Beyond the money, however, there’s the issue of professional satisfaction.  We constantly read about physician resentment of the production pressure in primary care, which limits the length of patient visits to as little as seven minutes in the interests of efficiency and cost-saving.  While the rewards of a close patient relationship are dwindling, the frustration of dealing with chronic diseases and social issues never ends, and at its worst, primary care becomes a toxic mix of tedium and stress.

At the end of the day, is it possible that choosing a medical field for lifestyle reasons leads to its own vicious cycle?  A medical student chooses a field thinking that it will be compatible with an easier lifestyle.  Working fewer hours leads to less pay and advancement, and possibly to less interesting work.  The lack of satisfaction leads to diminishing interest and a desire to work even less.  Is it any wonder that many of the happiest physicians I know are the ones who work hardest, get the most interesting referrals, and are the easiest to find in the hospital?

The authors of the Atlantic article never say or imply that women shouldn’t become physicians.  They clearly state, however, that “correctly forecasting how much you will work later in life should influence your career choice.”  While this can be hard to do when you’re young, it’s worth considering.  If you really don’t want to work very hard as a physician, the cost of your medical education may not be worth it–either for you, or for the rest of society.


Fascinating article clearly written by a doctor who is willing and able to make the hard decisions about fulfilling the long hours and dedication that being a doctor requires. I wish that all young women interns would have the chance to read it.



Great article, I wish more people would be honest about the reality of this issue rather than trying to be politically correct.



I am an anesthesiologist in private practice. Depending upon ones political perspective, one may concluded that there is bias in the compensation of male versus female and old versus young physicians. Female and older physicians are paid less per year. From this statement, it would seem that there is a bias against female and older physicians.
However, all physicians are paid the same amount per hour. What makes the difference is the number of hours worked and call covered. As an older physician I am paid less on the average than younger physicians, and even less than some younger female physicians. I am not complaining of unfairness. My house is paid for, my children are grown and I have some money put away for retirement. I just do not work as much as some others.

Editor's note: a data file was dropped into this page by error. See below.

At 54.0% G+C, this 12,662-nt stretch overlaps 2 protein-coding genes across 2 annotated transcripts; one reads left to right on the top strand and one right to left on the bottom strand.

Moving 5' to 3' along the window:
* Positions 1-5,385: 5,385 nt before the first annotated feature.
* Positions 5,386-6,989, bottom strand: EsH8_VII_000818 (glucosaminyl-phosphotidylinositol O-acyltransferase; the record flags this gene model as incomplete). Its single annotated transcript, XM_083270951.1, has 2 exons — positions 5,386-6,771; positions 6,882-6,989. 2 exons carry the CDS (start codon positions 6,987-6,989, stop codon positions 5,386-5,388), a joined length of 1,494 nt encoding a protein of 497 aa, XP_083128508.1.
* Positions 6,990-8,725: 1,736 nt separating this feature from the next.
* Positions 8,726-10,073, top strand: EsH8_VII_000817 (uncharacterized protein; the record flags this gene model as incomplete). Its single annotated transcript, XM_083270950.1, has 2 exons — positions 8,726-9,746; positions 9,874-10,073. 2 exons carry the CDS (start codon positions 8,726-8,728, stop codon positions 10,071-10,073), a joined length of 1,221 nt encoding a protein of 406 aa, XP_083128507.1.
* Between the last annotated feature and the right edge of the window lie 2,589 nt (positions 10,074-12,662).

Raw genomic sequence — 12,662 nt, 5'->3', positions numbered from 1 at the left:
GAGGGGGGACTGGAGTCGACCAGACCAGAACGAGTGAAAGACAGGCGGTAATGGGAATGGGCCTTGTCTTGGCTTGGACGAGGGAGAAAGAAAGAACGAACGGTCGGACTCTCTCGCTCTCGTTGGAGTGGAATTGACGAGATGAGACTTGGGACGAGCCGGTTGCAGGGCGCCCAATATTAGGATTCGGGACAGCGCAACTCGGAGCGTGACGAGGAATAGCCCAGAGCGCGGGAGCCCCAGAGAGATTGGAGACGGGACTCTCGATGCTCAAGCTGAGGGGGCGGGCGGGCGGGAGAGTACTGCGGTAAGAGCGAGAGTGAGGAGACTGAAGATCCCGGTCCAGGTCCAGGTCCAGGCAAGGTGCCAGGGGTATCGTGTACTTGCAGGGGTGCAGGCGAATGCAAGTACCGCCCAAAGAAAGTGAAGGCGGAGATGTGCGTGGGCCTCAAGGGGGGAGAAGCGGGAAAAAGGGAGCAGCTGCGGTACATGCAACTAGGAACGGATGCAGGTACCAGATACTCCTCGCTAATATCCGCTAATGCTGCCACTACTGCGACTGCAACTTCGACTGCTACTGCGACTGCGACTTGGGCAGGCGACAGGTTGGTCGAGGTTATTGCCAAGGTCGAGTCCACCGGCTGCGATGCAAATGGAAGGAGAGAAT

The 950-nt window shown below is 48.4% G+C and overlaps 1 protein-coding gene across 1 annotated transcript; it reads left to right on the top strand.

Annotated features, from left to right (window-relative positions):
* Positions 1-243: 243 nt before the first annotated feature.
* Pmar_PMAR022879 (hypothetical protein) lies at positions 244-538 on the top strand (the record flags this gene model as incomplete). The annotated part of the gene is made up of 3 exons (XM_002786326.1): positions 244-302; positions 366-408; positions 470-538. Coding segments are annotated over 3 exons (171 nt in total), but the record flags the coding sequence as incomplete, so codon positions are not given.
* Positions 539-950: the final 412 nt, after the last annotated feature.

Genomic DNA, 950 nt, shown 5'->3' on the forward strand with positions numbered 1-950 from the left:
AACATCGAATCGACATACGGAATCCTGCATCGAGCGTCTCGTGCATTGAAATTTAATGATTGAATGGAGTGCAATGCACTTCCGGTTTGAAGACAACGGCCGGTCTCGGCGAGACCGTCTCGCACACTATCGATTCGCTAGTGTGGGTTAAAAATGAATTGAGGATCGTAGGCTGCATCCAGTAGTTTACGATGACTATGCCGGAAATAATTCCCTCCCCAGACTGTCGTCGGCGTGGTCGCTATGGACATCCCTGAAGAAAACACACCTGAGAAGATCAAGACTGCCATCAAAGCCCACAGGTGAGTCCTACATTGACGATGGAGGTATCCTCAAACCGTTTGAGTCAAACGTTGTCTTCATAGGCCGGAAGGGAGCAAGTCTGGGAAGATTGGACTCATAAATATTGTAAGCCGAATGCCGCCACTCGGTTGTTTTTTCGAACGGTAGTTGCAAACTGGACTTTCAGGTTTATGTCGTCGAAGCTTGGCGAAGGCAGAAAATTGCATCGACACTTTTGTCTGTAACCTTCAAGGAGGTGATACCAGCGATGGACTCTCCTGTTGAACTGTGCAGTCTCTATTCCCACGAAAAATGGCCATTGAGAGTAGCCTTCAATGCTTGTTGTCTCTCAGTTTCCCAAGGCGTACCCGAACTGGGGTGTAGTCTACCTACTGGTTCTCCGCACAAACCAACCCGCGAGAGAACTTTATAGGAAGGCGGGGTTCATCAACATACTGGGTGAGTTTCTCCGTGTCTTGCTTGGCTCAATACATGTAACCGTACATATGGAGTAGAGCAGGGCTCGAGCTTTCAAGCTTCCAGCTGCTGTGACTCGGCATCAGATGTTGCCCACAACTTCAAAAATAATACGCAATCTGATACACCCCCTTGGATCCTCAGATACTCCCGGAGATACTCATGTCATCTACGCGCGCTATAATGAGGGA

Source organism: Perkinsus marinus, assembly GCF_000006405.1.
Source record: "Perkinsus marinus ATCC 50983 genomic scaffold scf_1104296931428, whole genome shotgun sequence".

I believe that compensation should be the same for the same service regardless of race, sex, age etc. But we do a dissservice when we simply look at overall yearly income without looking at the work needed to generate it.



Stumbled across your blog while looking for textile mills, thank you for your insights.

I wonder if our culture might be ready to shift the question from who makes more $ across the m/f divide, to instead critically examining that masculinist, capitalist, patriarchal value? Is that value system harming our culture overall? What are the costs of chronic diseases? What are the other social issues you mentioned, and what are their costs?

The question of who makes more money is a question of narcissistic aggression, paradoxical to caregiving. Could we become a hive culture that tends to the needs of the group, away from our culture of self? Are we too materialistic, too shortsighted, to envision such a shift in value?

Do you perceive the specialists as being happier because they are getting paid more, or because they work harder at work they love to do?



Dear Jana–

In answer to your last question, probably a little of both. No one will be truly happy doing work that they don’t love. But if you perceive yourself as underpaid compared to peers, that is bound to be a source of dissatisfaction. Personally, I am very happy being a specialist because I take pride in doing types of anesthetics that involve difficult technical procedures and in taking care of patients who are critically ill. This work can be extremely stressful, and certainly an argument may be made that extra compensation should accompany the assumption of higher risk. I don’t see compensation as either aggressive or patriarchal; as has been said many times, the laborer is worthy of his/her hire.

All the best, and thank you for reading–

Karen Sibert


H. K. Wong

I am a newly-boarded burned out attending physician who burned out in residency yet continues on this road because of a general lack of ideas about how to change.

Nevertheless, I still teach medical students and the one thing I tell them is to avoid primary care. See, the thing about martyrs is they’re dead. Don’t go being one of them. That’s what I say.

The good fields are ones that 1. pay well 2. allow the physician to practice autonomously 3. make a big difference for patients 4. allow for the opportunity to form meaningful doctor-patient relationships.

The only specialty that fits all four of these criteria to the letter is radiation oncology.

There is no surprise why this is the most competitive specialty. It is the only one where you can sit down and talk to patients like family doctors used to and not have to worry about going bankrupt.